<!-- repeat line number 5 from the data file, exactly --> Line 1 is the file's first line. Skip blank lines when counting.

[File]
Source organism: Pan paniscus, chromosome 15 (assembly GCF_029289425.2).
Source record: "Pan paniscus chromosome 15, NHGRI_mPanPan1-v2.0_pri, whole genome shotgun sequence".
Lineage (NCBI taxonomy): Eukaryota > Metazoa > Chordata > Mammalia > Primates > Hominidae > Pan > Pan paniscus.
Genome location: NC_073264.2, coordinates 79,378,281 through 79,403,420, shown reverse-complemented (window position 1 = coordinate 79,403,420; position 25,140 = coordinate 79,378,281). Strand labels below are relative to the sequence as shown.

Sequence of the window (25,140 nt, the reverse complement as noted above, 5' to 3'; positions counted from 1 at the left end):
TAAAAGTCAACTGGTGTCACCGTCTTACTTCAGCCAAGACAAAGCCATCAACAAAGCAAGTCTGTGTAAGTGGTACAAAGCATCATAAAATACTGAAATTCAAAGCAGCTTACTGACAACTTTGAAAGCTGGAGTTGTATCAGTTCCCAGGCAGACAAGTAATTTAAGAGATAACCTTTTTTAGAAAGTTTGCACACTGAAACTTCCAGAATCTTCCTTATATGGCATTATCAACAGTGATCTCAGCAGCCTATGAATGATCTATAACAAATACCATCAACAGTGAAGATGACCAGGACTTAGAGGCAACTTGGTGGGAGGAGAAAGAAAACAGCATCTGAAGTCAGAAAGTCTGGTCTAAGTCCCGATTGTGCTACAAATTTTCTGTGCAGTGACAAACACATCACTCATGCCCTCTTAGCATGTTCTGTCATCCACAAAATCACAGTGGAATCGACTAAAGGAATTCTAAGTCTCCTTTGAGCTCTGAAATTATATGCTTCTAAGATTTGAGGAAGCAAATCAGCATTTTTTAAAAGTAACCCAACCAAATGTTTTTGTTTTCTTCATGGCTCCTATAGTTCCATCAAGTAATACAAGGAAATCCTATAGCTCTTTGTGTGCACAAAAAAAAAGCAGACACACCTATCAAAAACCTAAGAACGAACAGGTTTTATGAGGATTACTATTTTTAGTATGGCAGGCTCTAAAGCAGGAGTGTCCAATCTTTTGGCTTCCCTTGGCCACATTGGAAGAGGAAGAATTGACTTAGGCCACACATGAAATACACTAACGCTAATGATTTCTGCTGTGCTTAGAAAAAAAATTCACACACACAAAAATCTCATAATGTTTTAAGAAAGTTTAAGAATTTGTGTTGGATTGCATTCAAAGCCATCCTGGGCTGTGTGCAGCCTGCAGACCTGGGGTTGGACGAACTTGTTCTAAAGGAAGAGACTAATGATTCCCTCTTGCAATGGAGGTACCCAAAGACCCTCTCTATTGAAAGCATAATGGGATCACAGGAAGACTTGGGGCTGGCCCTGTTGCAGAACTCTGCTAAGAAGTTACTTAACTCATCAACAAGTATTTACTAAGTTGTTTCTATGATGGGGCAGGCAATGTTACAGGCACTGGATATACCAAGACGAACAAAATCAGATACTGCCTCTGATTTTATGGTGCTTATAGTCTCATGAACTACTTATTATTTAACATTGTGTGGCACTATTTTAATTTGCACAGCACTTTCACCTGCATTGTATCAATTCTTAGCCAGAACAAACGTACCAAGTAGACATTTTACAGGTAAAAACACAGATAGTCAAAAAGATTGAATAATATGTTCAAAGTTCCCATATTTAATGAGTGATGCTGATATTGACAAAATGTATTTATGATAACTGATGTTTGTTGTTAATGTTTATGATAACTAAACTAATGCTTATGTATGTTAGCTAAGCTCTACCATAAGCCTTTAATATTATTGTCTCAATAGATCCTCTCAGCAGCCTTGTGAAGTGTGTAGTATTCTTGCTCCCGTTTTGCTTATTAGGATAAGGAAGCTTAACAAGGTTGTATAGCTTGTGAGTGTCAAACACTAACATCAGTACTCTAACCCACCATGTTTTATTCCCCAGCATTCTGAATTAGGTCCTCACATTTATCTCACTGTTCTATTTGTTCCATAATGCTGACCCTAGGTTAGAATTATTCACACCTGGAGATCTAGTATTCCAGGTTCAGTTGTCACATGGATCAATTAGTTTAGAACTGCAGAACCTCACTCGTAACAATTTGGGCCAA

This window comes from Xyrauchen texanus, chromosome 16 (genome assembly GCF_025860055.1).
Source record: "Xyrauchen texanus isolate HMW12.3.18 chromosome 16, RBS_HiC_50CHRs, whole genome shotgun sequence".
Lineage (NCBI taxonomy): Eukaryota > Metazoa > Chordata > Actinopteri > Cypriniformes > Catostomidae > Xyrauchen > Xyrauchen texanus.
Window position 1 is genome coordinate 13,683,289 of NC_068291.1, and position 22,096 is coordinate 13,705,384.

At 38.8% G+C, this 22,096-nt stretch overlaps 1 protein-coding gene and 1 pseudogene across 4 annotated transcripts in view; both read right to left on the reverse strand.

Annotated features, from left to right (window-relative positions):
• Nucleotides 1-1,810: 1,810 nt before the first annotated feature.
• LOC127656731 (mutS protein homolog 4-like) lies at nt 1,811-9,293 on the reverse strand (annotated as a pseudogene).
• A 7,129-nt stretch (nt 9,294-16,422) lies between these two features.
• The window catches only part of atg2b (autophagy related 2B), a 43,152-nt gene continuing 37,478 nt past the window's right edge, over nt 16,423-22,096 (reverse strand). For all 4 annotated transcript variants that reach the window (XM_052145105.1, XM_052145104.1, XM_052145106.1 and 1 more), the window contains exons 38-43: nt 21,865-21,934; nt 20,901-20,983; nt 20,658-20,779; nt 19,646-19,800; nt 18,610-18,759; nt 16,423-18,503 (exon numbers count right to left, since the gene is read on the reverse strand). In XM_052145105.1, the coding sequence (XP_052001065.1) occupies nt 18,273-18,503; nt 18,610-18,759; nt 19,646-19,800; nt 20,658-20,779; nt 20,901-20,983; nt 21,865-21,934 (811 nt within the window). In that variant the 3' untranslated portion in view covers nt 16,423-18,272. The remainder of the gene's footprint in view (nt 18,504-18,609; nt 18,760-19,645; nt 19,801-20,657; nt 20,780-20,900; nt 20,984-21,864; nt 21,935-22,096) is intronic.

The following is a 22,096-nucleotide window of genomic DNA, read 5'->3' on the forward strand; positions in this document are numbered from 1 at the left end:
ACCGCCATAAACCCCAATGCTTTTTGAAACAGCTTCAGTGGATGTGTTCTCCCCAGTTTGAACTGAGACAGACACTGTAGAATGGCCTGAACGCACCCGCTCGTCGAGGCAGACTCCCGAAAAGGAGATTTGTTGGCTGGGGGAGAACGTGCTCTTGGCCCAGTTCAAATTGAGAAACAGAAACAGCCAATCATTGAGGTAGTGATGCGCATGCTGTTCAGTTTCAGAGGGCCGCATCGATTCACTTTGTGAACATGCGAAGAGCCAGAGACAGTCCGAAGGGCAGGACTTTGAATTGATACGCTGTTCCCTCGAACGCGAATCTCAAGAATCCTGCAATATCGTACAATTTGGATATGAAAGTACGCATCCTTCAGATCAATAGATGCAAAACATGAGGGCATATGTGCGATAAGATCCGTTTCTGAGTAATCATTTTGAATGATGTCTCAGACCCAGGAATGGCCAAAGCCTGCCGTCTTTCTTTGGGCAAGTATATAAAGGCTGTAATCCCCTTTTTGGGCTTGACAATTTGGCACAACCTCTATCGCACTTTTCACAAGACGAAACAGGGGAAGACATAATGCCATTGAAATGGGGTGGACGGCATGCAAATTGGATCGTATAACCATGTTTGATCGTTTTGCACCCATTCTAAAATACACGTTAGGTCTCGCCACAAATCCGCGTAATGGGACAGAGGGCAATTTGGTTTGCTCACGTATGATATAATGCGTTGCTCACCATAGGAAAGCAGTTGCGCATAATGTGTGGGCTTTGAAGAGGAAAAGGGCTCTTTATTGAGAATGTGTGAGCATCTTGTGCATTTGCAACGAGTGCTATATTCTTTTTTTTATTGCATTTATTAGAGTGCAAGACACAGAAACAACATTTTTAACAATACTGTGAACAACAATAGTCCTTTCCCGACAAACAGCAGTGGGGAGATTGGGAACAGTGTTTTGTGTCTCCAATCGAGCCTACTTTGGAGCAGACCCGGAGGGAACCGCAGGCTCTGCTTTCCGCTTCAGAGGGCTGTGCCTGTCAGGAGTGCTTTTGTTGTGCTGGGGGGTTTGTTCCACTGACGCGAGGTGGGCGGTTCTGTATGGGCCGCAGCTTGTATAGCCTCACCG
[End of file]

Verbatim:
Sequence of the window (25,140 nt, the reverse complement as noted above, 5' to 3'; positions counted from 1 at the left end):